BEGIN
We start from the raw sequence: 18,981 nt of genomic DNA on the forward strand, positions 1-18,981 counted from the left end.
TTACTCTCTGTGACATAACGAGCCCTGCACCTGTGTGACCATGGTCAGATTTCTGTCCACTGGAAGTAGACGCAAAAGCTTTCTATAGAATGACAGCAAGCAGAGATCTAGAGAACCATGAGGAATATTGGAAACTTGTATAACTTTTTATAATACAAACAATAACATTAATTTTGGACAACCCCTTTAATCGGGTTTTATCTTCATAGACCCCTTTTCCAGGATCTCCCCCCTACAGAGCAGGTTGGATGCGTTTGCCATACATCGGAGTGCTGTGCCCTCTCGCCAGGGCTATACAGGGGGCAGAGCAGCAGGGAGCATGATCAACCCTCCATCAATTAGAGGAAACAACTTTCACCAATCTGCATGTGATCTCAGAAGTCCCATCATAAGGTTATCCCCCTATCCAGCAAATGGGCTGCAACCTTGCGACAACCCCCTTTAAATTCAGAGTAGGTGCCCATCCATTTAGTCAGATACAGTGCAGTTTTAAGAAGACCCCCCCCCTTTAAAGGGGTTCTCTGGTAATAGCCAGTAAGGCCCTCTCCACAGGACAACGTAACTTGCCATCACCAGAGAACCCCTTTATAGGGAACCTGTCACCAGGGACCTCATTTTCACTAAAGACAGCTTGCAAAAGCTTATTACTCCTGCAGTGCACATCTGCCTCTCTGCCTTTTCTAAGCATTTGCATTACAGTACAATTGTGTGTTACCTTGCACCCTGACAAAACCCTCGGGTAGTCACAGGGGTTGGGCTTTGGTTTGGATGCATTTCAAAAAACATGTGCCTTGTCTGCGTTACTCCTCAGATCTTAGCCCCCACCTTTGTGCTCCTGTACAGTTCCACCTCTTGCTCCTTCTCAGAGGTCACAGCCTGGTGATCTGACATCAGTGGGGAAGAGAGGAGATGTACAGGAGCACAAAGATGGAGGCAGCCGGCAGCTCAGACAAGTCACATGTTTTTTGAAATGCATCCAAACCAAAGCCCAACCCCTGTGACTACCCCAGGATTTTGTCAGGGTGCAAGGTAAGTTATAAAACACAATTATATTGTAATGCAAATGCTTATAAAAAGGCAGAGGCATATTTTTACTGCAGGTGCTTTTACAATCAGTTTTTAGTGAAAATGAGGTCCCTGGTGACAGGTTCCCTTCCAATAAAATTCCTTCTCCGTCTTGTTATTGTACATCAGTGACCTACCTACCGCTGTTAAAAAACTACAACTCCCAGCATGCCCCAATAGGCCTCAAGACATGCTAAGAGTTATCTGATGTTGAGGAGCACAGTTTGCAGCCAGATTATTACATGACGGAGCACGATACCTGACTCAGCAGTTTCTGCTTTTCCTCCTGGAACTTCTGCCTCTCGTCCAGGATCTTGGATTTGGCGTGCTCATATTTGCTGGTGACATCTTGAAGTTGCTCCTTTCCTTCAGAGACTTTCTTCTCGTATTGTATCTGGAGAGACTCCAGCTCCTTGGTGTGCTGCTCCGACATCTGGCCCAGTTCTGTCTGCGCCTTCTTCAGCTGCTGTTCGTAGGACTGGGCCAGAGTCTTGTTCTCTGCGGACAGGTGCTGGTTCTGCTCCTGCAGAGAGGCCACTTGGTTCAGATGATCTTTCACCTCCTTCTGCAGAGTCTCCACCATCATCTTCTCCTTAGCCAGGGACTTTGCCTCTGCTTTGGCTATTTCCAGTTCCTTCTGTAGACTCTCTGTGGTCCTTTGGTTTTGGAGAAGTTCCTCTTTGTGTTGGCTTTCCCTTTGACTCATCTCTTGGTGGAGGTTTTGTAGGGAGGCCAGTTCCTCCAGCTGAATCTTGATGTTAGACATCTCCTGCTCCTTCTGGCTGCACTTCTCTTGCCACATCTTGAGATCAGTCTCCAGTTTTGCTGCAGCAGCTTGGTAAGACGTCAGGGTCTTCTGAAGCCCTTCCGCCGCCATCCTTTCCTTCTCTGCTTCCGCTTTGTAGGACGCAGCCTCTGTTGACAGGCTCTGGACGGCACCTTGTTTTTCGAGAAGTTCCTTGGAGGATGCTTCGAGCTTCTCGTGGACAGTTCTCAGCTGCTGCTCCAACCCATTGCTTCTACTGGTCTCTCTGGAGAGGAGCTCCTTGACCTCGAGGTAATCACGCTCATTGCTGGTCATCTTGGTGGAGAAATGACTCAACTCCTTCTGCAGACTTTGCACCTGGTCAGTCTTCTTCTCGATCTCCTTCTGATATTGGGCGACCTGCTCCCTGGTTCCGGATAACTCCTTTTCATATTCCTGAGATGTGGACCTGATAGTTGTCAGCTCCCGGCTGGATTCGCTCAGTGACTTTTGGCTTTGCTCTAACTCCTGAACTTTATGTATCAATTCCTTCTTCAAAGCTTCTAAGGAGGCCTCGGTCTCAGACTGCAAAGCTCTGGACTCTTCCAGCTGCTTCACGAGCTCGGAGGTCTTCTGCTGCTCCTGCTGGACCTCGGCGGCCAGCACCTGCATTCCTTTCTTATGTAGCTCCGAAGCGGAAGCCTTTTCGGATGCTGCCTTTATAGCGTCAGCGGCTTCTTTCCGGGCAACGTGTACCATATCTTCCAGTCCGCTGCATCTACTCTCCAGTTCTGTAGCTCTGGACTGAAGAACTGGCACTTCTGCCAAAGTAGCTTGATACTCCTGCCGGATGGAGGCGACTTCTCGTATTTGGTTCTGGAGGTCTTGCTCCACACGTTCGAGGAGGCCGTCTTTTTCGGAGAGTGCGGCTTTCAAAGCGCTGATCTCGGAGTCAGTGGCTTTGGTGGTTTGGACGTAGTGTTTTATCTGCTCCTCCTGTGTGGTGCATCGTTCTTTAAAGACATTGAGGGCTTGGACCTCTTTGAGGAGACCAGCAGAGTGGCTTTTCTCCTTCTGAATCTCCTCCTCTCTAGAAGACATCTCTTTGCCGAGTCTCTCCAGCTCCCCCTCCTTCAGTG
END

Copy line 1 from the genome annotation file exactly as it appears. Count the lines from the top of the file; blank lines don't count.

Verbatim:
We start from the raw sequence: 18,981 nt of genomic DNA on the forward strand, positions 1-18,981 counted from the left end.